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I did not take any pictures when I bought the Forest Essentials Bhringraj Oil as I had no intentions of writing about it simply because this is one oil that has been written about the most. In fact, I can imagine it having some sort of an attitude owing to its popularity. However, as I started using it, it smelt and felt vaguely familiar. Soon I realised that it reminded me of Patanjali’s Divya Kesh Taila that I had used long ago in extreme despair and distress. Hence this post – a comparison between the chic, uber cool Forest Essentials Bhringraj Oil and its poor country cousin, Patanjali’s Divya Kesh Taila. As I sit down to write about these, I cannot help but be reminded of movies like Ram aur Shyam or Seeta aur Geeta – tale of two long lost brothers ( or sisters if you please) who are alike in every way but by some quirk of fate end up in different hands as infants only for one to turn out as smart suave adult and the other, a country bumpkin. Pretty much like these Bollywood movies, these 2 oils are very alike in basics, only the externals are widely different. So how do the two compare?

1. Smell  – Forest Essentials Bhringraj Oil has a distinct smell but is not very strong. In any case, the smell fades after a while and one could call it “fragrance” instead of “smell”.Coming to the country bumpkin, Patanjali’s Divya Kesh Taila, the smell is overpowering and I think most people won’t like it. It’s infact the smell that made me make the connection between this oil and FE’s Bhringraj Oil. Only that the FE has really toned down the smell and made it tolerable. FE smells is, as I said above, not overpowering and it tends to fade and settle in a while. Patanjali oil’s smell is not going anywhere until you wash it off. My family regularly discards my company when I have this oil on, not that I care

2 Texture– The Patanjali oil gives the word “chip-chip” and “oily” a different meaning altogether. Logically it follows then that shampooing it off is not for the faint hearted and is a Herculean task. Even a pro at oiling like me has to be extra cautious that it comes off. You will definitely need to shampoo twice at least. It is a thick, dense oil not as thick as castor oil but quite thick specially in front of the refined texture and feel of the FE oil. FE oil is not very “chip chip” and thus easy to wash off. The colour of the two is, however, strikingly alike. DSC07813C

3.Packaging– Just look at the pictures- do I need to say anything? FE is classy, suave, chic. Patanjali on the other hand is a sorry looking bottle with an equally sorry cap. The paper on it will soon start falling off or just becomes messy. Clearly, fancy or even attractive packaging, as with most Patanjali products, is not its strong point. It does not have an inner stop cap, which can cause leakage in travelling or even spillage. While fancy or attractive packaging is something one can do without but functional packaging would be welcome. FE comes with an inner stop cap that has a hole pierced in it for easy usage and I reckon would hold well in travel.DSC07814c

4.Ingredients– Both oils have Sesame oil as their base and  Bhringraj as  the primary component. Mulethi, anatmool are some other common ingredients.

5.Benefits – FE says, “Nourishing hair oils use the finest-quality herbs to arrest hair loss, promote the growth of healthy new hair, thicken the hair and improve its overall texture”. I finished the 50 ml bottle in about a month and it did help me with my occasional dandruff. Interestingly every time I used this oil, no matter which shampoo I used to wash it off, my hair came out incredibly soft. As for the Patanjali oil, it simply states (in hindi) – “useful in hair loss, greying of hair and other hair problems”. Big words are not its style one could say. I religiously used it years ago when after my son’s birth I was dealing with worst possible case of hair fall and this oil saved the day, and hair, for me. Again years later as I ruined my hair with all kinds of chemical treatments and bouts of dieting, this oil came to my rescue. That it worked in the most hopeless of situations, at least for me, I can vouch for. That is what makes it worth all the hassle – be it the smell or very greasy texture.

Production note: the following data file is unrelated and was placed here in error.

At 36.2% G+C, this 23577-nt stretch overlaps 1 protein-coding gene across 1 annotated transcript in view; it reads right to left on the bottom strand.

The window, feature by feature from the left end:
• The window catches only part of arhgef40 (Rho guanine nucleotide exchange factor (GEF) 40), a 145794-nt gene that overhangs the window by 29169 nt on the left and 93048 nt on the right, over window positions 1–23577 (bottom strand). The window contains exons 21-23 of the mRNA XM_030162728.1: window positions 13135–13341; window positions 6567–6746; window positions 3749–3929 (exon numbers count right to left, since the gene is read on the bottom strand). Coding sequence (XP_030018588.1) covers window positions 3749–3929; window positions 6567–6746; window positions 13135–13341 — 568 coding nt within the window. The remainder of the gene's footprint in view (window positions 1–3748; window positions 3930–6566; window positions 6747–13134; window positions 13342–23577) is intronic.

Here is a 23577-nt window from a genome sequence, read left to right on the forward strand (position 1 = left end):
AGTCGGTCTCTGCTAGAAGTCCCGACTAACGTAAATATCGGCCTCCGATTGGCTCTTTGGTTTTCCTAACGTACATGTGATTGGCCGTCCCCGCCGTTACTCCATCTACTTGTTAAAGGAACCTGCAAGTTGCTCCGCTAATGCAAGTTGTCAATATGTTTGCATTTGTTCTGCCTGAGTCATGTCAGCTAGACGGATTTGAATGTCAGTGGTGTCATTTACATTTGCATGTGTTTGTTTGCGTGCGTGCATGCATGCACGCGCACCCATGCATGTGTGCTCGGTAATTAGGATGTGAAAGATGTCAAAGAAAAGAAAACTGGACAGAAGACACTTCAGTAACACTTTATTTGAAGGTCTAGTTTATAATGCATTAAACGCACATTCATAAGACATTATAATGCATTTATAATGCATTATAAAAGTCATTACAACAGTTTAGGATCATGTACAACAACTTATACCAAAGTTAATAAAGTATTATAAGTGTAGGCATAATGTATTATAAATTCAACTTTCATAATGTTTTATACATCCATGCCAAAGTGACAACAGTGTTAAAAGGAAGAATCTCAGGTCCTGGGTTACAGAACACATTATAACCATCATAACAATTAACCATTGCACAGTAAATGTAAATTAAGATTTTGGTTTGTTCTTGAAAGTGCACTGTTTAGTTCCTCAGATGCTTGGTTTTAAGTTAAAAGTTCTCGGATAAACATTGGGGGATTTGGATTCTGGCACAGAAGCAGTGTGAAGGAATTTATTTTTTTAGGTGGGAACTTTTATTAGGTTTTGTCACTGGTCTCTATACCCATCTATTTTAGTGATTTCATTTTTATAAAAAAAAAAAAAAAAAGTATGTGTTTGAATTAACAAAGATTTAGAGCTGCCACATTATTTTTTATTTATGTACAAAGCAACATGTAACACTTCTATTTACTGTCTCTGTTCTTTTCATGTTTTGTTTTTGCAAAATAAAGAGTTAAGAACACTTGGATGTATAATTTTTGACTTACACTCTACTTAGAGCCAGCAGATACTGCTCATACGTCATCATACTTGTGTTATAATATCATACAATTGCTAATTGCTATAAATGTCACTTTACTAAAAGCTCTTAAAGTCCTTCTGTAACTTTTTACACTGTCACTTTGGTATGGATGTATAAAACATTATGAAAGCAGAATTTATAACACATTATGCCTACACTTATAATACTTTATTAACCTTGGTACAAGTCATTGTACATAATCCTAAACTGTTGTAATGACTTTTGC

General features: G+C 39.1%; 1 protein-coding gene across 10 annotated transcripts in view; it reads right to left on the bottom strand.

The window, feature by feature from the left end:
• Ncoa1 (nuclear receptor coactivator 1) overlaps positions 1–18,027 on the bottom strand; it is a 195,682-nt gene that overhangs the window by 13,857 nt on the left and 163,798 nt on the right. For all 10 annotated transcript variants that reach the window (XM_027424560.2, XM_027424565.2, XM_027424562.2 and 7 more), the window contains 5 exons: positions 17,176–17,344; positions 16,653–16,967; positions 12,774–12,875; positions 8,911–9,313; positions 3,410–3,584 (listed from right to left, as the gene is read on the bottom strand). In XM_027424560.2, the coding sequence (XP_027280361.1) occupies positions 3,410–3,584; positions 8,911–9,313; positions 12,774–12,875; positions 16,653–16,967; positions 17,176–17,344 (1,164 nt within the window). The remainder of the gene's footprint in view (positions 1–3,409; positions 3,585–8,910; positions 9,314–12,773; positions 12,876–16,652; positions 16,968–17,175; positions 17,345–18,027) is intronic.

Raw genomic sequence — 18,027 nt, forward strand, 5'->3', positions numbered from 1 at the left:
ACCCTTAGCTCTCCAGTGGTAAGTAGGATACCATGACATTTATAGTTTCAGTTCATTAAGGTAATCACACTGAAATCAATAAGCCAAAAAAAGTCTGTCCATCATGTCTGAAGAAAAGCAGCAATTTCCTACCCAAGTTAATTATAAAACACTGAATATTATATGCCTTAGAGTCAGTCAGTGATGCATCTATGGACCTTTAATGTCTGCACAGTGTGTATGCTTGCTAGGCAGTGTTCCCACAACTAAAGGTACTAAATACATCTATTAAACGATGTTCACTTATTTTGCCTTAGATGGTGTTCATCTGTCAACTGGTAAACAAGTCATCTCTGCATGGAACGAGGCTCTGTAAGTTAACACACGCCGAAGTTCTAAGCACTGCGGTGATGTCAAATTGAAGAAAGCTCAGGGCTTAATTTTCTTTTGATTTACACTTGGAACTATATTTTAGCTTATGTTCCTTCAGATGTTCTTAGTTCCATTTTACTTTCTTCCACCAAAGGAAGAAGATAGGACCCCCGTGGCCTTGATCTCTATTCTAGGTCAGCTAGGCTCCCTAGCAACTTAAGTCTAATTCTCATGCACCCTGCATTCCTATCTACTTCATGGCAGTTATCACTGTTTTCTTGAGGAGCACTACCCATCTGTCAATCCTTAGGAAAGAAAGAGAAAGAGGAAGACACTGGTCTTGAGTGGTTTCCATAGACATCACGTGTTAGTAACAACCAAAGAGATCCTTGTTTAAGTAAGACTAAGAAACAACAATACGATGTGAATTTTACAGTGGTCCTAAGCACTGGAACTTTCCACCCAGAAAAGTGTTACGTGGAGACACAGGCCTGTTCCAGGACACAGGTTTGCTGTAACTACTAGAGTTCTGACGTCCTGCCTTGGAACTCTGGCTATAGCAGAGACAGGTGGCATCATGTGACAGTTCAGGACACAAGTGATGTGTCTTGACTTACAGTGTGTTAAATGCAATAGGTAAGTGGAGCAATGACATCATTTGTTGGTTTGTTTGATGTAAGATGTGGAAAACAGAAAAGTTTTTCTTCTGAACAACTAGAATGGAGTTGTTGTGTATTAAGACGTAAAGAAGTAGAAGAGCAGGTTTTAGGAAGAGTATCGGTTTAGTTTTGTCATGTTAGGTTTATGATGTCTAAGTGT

So which one is for you? Patanjali is unadulterated Ayurveda  and that too for the common man – Not someone who shops in Khan Market or Sephora but our average “aam junta”. The packaging or presentation of their products is almost hideous but the quality is uncompromised. Honestly when FE oil reminded me of Patanjali’s Kesh Taila, I had mixed feelings. I was glad that FE was using genuine ingredients and not taking us for a ride. But that I had dished out Rs 250/- for a 50 ml bottle of FE oil where a 100ml bottle of Patanajali Taila costs only Rs 80/-, I felt a bit of an idiot for blowing up my money thus. Which one you should opt for is entirely a matter of personal choice. Forest Essentials, as they say it themselves is “Luxurious Ayurveda”.  I recently read an interview of FE founder Mira Kulkarni and when asked about her products, I think she summed it up best herself – “We base the products on old, authentic recipes that keep the therapeutic benefits strictly intact but make the look and feel user friendly. So the oil may be lighter or more fragrant and so on. Typically, an Ayurvedic treatment would be highly beneficial, but not pleasantly scented, and would be messy to use”. I rest my case.

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